Canada Day

Updated February 21, 2017 | Factmonster Staff

C'est son 148 anniversaire

by Holly Hartman
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The year 2015 marks the 148th celebration of Canada Day, which commemorates the day that Canada became a nation. The holiday is observed on July 1 (unless that date falls on a Sunday, in which case Canada Day is observed the following day).

On July 1, 1867, the British North America Act united the British colonies of Upper Canada, Lower Canada, New Brunswick, and Nova Scotia into "one dominion under the name of Canada." These four colonies became Canada's first four provinces; Lower Canada was renamed Quebec, and Upper Canada was renamed Ontario.

The July 1 holiday was known as Dominion Day until October 27, 1982, when an act of parliament established the name Canada Day. The new name symbolized a step away from Canada's colonial past. The holiday had also sometimes been known as First of July or Confederation Day. Like Fourth of July festivities in the United States, Canada Day is celebrated with such summer pleasures as picnics, barbeques, and fireworks.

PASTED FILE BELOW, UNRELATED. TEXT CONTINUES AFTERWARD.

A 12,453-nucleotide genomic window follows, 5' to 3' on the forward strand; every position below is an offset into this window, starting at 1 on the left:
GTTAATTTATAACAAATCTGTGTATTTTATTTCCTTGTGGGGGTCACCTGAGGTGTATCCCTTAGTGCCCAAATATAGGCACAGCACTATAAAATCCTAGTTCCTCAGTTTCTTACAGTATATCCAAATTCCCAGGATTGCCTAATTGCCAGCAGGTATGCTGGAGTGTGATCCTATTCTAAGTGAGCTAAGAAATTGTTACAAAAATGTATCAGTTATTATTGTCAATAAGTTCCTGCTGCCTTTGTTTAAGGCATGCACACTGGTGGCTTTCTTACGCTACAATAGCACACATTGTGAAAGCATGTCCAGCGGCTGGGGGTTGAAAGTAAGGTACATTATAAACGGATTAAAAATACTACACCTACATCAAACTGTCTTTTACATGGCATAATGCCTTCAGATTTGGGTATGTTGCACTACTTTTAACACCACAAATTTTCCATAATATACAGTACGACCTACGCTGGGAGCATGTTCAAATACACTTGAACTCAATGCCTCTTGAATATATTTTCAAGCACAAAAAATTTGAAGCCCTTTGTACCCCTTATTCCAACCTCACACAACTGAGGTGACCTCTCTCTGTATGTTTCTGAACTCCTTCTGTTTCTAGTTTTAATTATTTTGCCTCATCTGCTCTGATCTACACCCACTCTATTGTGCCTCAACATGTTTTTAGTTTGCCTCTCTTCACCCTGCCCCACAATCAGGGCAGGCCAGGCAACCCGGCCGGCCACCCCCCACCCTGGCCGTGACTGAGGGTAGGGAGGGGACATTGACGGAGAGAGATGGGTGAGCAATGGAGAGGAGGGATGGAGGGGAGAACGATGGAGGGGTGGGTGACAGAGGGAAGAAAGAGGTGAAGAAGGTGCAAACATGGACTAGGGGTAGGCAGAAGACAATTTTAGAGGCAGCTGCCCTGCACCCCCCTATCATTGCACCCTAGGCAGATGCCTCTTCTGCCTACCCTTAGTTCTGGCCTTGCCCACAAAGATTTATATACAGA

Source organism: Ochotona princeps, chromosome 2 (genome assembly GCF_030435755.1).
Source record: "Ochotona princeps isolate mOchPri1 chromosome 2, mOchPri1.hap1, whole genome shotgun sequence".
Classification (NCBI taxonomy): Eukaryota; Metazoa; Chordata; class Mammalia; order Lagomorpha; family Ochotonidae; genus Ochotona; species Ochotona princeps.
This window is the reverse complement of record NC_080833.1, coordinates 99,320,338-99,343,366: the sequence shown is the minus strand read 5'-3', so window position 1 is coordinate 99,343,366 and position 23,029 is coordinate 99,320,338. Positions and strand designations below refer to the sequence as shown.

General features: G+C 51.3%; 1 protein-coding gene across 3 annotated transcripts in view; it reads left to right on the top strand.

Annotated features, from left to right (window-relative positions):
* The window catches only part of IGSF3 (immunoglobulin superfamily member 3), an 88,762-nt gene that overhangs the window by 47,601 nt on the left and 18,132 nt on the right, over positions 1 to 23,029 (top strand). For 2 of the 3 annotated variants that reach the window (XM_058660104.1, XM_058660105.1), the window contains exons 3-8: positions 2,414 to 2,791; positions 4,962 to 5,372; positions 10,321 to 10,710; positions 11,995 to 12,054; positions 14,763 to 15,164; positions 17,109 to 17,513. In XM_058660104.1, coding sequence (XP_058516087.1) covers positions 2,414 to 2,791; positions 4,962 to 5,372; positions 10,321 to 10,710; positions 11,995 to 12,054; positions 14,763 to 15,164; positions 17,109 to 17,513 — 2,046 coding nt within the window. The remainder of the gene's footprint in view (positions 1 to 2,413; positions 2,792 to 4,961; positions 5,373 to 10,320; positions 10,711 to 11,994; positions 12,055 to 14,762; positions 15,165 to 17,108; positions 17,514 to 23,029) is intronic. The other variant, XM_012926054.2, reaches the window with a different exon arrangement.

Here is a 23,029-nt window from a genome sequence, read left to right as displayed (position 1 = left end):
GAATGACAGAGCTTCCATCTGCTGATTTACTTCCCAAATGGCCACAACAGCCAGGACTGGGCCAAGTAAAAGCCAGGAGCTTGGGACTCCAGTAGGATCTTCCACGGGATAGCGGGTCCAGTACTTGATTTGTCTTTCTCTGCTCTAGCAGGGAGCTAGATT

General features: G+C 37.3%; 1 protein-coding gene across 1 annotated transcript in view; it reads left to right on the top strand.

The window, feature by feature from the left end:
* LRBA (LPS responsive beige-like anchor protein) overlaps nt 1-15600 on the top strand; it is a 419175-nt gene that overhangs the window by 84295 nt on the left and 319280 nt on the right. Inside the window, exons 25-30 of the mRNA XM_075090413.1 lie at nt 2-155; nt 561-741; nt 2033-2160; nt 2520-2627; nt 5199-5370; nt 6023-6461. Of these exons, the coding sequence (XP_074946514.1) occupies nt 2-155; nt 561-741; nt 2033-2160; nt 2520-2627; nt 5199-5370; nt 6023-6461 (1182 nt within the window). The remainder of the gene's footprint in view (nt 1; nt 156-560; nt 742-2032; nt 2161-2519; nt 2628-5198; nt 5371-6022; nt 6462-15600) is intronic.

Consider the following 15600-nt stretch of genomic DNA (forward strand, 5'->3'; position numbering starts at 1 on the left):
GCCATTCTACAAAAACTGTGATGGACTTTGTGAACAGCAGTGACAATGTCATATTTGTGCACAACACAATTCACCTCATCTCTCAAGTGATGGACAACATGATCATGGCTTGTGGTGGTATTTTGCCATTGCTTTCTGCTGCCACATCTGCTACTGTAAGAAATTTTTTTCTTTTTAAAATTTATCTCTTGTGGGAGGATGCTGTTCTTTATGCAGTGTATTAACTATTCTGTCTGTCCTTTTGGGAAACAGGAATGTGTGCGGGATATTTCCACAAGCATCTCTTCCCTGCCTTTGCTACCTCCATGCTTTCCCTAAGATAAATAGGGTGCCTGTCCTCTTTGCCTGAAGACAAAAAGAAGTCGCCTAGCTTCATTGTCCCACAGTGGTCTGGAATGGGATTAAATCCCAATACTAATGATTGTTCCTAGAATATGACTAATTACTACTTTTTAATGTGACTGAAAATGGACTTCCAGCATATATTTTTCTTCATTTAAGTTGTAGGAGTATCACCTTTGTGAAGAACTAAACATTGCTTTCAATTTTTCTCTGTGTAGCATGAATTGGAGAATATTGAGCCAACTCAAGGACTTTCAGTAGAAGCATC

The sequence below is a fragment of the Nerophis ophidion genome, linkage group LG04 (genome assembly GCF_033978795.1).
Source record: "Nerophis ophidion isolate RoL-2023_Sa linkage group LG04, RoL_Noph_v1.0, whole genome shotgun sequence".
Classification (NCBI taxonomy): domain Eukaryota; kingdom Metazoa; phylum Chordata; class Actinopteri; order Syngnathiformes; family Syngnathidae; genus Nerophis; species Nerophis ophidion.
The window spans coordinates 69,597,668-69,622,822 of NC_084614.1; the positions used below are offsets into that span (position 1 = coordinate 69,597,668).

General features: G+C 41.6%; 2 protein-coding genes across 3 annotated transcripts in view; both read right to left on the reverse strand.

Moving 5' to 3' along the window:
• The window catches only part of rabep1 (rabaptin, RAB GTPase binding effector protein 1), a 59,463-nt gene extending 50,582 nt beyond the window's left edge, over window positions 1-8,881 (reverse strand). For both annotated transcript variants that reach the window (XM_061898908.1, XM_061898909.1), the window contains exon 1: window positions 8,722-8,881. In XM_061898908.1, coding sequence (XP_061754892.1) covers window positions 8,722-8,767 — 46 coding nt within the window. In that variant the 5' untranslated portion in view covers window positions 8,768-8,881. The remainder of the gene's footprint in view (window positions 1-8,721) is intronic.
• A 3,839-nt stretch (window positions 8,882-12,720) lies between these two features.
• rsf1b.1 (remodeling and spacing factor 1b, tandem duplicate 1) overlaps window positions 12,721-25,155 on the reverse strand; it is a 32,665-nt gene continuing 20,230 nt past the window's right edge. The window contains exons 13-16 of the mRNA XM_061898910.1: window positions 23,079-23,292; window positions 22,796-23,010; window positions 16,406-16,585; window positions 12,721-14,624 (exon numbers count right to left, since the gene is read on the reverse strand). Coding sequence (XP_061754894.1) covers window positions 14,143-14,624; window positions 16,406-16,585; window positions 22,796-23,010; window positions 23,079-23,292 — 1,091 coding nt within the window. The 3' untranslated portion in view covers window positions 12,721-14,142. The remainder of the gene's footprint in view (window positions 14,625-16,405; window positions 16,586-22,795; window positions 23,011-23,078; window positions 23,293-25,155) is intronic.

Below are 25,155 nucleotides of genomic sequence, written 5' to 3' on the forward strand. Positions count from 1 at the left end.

The name Canada derives from an Iroquoian word for "village," kanata, that French explorers heard used to refer to the area near present-day Quebec City. Today, Canada comprises ten provinces and three territories.



When the Provinces and Territories Became Part of Canada

British Columbia1871
New Brunswick1867
Northwest Territories1870
Nova Scotia1867
Prince Edward Island1873
Yukon Territory1898

Canadian National Holidays

New Year's DayJanuary 1
Victoria Daythe Monday on or preceding May 24
Canada DayJuly 1
Civic or Provincial Holidays*first Monday in August
Labour Dayfirst Monday in September
Thanksgiving Daysecond Monday in October
Remembrance DayNovember 11
Christmas DayDecember 25
Boxing DayDecember 26
*moveable holiday; the first Monday in August is observed as a holiday when no other civil or provincial holiday is observed on another date



Video: "Dreaming of July 1st"
by Imagination Works

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